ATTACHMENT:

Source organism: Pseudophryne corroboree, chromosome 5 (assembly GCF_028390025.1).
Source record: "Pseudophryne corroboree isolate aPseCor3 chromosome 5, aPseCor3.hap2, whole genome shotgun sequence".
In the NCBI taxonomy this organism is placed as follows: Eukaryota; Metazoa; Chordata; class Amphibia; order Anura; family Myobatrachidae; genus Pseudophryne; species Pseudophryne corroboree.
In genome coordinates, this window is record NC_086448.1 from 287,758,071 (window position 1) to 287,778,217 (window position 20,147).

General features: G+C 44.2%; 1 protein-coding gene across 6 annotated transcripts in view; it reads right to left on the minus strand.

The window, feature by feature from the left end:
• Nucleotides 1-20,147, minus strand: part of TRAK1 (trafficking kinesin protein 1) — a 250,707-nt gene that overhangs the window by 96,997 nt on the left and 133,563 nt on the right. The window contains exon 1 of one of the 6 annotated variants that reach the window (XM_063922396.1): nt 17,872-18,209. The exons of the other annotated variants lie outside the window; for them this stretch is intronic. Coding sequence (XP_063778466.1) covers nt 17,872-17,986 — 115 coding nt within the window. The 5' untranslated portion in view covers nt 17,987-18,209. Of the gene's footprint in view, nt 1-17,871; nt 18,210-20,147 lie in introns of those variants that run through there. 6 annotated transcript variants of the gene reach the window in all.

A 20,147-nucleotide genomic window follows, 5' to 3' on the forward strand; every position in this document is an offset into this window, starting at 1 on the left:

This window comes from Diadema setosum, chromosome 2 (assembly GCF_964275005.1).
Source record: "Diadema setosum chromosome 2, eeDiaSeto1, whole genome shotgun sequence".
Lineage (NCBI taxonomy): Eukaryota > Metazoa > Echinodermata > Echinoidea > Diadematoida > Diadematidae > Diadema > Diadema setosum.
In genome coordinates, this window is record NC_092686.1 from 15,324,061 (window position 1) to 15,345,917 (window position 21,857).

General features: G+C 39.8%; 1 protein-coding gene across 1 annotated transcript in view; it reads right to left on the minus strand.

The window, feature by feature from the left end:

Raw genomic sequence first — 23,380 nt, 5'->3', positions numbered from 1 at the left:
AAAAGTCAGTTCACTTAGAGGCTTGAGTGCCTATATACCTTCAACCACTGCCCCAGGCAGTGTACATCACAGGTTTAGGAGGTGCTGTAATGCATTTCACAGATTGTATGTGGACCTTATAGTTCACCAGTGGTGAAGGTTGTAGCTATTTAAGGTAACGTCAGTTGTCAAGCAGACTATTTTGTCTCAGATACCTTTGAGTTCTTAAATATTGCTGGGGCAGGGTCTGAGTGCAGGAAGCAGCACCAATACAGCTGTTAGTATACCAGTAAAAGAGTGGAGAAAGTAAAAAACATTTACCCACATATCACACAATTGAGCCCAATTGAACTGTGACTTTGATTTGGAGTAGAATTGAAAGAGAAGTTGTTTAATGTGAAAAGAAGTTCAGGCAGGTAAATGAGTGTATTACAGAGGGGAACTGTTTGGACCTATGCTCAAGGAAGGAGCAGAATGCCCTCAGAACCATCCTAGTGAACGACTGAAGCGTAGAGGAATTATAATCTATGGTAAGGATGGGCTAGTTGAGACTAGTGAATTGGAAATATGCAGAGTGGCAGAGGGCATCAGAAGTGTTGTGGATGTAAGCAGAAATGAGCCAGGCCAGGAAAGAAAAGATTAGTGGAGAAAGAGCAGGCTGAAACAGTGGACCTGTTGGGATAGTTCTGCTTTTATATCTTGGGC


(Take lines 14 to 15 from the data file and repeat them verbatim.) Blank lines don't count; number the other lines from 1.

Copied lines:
The window, feature by feature from the left end:

Raw genomic sequence first — 23,380 nt, 5'->3', positions numbered from 1 at the left: